What are the prospects for radical change in the US?

It may be that there will be a growing number of Americans who recognize that the carbon-soaked, exploitative, endless-growth system cannot be sustained without contaminating the air, water, and soils, and without increasing the catastrophic events that accompany the climate crisis. And, at some point, more and more of people will be forced to grips with the reality that there must be extensive structural changes in the economic, political, energy, and social systems. The Democratic victories in the 2018 elections may be a precursor of what is to come, though the elections did not end Republican control of Trump and the Senate and the federal judiciary and Supreme court have been filling up with right-wing justices. Thus, a lot is at stake in the upcoming 2020 elections. Given the dire state of the climate crisis, it will not be enough to displace Republicans with centrist, moderate Democrats who limit their agenda to incremental changes and hope of achieving bipartisanship in the Senate and House. There is a need for radical, systemic, structural changes in US energy policy, and other policies that negatively affect the environment and spur the climate crisis. Proposals for a New Green Deal provide a framework for a process of changes that go in a desirable direction. Though Arn Menconi points out that there is still not any bill in the US Congress, even in the House, related to the Green New Deal (

Outside of electoral politics, Naomi Klein (On Fire: The (Burning) Case for a Green New Deal) and Bill McKibben (Falter: Has the Human Game Begun to Play Itself out) are among the brilliant analysts and activists who been leaders in the efforts and struggles to mobilize people to phase out fossil fuels and restructure the society on a sustainable basis. Many authors have written books and articles on what such a sustainable society would look like (e.g., Fred Magdoff and Chris Williams, Creating an Ecological Society: toward a revolutionary transformation; ). Economists like Robert Pollin offer details on how to create a sustainable economy (Greening the Global Economy). A Stanford report charts a path for 143 nations to implement a “green new deal” ( Then there are writers who offer a case for being optimistic. Jeremy Brecher writes a book Against Doom: A Climate Insurgency Manual. Wendy Becktold , from the Sierra Club, offers “10 Reasons to Feel Hopeful About Climate Change in 2019”( There is an unknown number of activists and organizers working for ecologically-sound solutions ( Some cities are committed to achieving zero-carbon emissions within a few decades. Greta Thornburg has helped to ignite a global movement of young people and has done as much as or more than anyone to bring the world’s attention to the climate crisis.

There are other difficult challenges. Robert Jensen points to two that are overlooked by proponents of a Green New Deal such as Naomi Klein. He writes that societies like the US have to be re-organized, so they consume much less than they do presently. And a sustainable world cannot become ecologically sustainable with close to 8 billion people. On the first point, he writes: “There’s no simple answer to how much energy and material resources we can consume without undermining the ecosystems on which our own lives depend, but I’m confident in saying that it’s dramatically less that we consume today, and that reducing aggregate consumption—even if we could create equitable societies—will be difficult.” And on the second point: There’s no specific number to offer for a sustainable human population, but I’m confident in saying that it’s fewer than 8 billion and that finding a humane and democratic path to that lower number is difficult to imagine. What then to do? Jensen answers: “Such challenges may not be overcome, but Our challenge is to highlight not only what we can but also what we cannot accomplish, to build our moral capacity to face a frightening future but continue to fight for what can be achieved, even when we know that won’t be enough.”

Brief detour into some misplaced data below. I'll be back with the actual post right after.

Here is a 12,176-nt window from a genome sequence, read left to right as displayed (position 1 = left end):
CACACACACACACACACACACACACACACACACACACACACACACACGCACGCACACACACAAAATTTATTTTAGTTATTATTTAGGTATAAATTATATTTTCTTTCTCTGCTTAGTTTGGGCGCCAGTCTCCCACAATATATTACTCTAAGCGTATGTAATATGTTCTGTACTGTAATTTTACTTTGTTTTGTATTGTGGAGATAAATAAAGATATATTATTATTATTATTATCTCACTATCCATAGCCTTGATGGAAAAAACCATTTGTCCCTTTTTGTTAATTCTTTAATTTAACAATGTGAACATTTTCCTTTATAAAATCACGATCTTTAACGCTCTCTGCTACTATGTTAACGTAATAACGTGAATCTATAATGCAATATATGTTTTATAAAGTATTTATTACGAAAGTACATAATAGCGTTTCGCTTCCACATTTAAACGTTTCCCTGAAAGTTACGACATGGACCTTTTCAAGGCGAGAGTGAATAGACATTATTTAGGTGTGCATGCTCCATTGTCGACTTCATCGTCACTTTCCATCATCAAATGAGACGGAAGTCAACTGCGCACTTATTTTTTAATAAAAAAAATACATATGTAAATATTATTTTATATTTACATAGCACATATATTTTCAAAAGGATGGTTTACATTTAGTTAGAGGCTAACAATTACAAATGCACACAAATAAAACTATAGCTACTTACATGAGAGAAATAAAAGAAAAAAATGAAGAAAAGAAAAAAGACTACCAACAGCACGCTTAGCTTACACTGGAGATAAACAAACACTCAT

Near the end of his journeys to climate engendered devastated places around the world, Dahr Jamail gives his thoughts near the end of his brilliant book, “The End of Ice: Bearing Witness and Finding Meaning in the Path of Climate Disruption, on how to live without hope but without giving up.

“A willingness to live without hope allows me to accept the heartbreaking truth of our situation, however calamitous it is. Grieving for what is happening to the planet also now brings me gratitude for the smallest, most mundane things. Grief is also a way to honor what we are losing…. My acceptance of our probably decline opens into a more intimate and heartfelt union with life itself….Falling in love with the Earth in a way I never though possible…to reach a place of acceptance and inner peace, while enduring the grief and suffering that are inevitable as the biosphere declines.”

He has learned from the wisdom on indigenous cultures that teach “obligations to those who came before, to those who will come after, and to the Earth itself. When I orient my self around the question ‘what are my obligations,’ the deeper question immediately arises: ‘From this moment on, knowing what is happening to the planet, to what do I devote my life?